Wednesday, October 31, 2012

Halloween: Ghosts, Bonfires, and ...

For centuries, Halloween celebrations 
have been devoted to a mixture of fun and fear. says that Halloween was based on the Celtic festival called Samhain,
during which people dressed in costumes and lit bonfires to scare off roaming spirits,
who were thought to come out on the night before the New Year (then November 1).

Read more about the ancient traditions of Halloween here:

The idea of roaming ghosts and goblins seems like fantasy to us now, 
but in those times, the fear of such creatures was very real.
There is a fascinating collection of writings called The Denham Tracts,
a collection of British folklore compiled by Michael A. Denham between 1846 and 1859,
later published by the Folklore Society (London) in 1895.
They are fascinating to read. 
From Denham's list, here is just a very brief number of spirits people once feared:
bloody bones, bonelesses, breaknecks, scrags, fetches, and kelpies; 
hell-wains, fire-drakes, clabbernappers, and galley trots;
 mawkins, corpse lights and gringes.

There are dozens more.
There is speculation that Tolkien
may have taken some of the names for his Hobbit series from the Denham Tracts
since hobbits and wraiths are among the list of spirits.

Today, Halloween spirits are more benign, even charming.
These little spirits appear around my neighbors' tree each Halloween and I love them:

In my neighborhood, the only ghouls, goblins, and ghosts are children in costume.
(At least, as far as we know.)
They are the ones that tromp through the twilight looking for candy.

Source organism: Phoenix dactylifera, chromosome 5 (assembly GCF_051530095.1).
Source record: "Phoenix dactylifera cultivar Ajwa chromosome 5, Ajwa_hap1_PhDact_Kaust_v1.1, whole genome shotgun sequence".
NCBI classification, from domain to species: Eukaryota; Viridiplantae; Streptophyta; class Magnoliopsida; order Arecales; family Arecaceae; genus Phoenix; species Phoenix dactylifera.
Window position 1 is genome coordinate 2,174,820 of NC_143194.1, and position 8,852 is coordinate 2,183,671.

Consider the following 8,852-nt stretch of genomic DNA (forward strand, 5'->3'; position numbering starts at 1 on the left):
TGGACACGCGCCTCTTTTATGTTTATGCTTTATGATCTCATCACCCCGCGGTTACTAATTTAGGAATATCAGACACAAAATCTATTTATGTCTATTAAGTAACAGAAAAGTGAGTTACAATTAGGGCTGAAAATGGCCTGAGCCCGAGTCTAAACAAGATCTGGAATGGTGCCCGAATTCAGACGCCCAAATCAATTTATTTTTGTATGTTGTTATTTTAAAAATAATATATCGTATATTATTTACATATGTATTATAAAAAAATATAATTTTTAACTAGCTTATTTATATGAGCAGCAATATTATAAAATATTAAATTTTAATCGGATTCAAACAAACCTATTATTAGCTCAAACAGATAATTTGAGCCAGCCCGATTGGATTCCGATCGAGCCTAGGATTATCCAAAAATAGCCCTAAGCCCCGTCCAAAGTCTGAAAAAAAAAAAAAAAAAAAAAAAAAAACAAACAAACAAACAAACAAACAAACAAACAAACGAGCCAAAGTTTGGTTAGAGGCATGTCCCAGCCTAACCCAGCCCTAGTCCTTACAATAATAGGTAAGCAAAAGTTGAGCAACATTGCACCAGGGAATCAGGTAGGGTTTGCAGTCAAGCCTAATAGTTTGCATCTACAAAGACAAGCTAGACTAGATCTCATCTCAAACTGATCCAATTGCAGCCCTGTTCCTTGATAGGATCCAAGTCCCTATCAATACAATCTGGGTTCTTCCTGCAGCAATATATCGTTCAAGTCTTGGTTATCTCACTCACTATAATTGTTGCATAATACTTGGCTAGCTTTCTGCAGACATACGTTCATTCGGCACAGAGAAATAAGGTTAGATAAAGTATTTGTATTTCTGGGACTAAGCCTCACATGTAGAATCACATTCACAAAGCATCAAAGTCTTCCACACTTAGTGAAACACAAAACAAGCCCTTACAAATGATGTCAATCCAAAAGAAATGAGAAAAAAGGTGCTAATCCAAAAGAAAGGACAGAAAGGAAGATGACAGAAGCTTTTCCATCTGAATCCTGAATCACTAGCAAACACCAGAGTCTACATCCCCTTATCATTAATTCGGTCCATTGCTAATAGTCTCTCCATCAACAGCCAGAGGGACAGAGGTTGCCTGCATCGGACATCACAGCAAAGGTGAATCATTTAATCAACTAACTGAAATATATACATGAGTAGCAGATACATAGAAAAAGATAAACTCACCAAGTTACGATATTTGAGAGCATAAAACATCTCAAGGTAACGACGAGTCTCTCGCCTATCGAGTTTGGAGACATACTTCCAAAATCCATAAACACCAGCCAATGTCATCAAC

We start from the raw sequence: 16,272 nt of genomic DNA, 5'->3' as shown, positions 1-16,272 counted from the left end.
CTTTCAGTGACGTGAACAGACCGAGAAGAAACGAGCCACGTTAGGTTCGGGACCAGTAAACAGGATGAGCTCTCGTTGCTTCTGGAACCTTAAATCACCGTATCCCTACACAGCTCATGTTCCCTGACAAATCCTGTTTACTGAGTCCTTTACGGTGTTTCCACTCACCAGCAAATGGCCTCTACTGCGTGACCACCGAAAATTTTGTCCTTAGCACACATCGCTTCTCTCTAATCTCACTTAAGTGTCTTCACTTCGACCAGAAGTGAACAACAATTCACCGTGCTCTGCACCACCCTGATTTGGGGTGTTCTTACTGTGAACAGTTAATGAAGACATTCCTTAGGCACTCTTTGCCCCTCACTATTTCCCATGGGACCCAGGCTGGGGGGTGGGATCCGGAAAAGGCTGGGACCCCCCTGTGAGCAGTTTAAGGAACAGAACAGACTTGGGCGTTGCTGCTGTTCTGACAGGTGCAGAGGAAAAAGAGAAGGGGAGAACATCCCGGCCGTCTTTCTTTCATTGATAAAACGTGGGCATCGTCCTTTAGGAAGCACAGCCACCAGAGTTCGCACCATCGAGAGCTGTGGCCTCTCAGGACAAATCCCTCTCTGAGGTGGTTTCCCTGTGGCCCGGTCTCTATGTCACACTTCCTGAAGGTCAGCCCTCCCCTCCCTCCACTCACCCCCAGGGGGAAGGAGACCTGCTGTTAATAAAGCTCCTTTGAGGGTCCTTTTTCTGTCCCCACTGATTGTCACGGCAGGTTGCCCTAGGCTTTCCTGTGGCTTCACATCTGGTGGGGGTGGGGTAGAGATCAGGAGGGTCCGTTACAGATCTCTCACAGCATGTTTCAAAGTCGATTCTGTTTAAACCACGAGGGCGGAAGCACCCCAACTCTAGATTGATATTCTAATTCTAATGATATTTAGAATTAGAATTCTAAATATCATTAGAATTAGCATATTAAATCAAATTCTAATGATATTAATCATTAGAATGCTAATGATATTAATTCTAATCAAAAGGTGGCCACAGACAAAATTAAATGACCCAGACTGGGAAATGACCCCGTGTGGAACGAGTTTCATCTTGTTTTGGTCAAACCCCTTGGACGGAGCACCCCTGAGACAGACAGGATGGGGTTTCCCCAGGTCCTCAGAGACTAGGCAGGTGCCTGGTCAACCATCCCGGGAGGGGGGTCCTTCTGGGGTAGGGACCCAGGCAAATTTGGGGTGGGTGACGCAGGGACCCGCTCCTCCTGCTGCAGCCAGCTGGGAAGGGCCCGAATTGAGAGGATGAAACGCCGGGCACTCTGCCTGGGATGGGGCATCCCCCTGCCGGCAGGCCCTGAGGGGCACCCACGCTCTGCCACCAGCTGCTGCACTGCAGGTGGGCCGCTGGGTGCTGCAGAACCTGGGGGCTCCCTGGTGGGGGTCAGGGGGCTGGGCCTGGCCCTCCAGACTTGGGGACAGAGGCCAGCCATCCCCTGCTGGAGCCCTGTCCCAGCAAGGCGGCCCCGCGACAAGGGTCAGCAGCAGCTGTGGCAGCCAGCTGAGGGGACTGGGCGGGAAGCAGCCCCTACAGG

And getting candy, preferably chocolate,
on Halloween night is a ritual that never gets old.

When I was a kid, my brothers and sisters and I couldn't wait for Halloween.
It wasn't the costumes or the parties that we anticipated so eagerly.
It was mainly the candy we got from the "trick-or-treating."
When their parents were still living, my folks would drive us ten miles
to their hometown and my mom would take us door-to-door to her relatives.
Usually they could all be counted on for chocolate Halloween candies,
or at least the chewy black-and-orange wrapped Mary Jane peanut butter kisses.
But not our great Aunt Rose.

We always dreaded going to Aunt Rose's
partly because my mom would linger there talking,
interrupting our candy grabbing momentum,
and partly because Aunt Rose only offered two treats:
an oatmeal cookie and an apple.
Normally, that wouldn't have been such a bad treat,
except that Aunt Rose always put the unwrapped oatmeal cookie into our bags first,
then tossed the heavy apple in on top of it
with the force of a medieval mace.
At the end of the night, we'd return home,
dump our candy loot to see what treasures we got,
and then devote considerable amounts of time
to brushing the crushed oatmeal cookie crumbles off of everything.

Tonight, little trick-or-treaters will don costumes
and roam through the darkness in search of candy.
Let's hope they don't run into any fantasms or hobgoblins or flay boggarts.
But just in case, I think I'll keep a couple of heavy apples handy.

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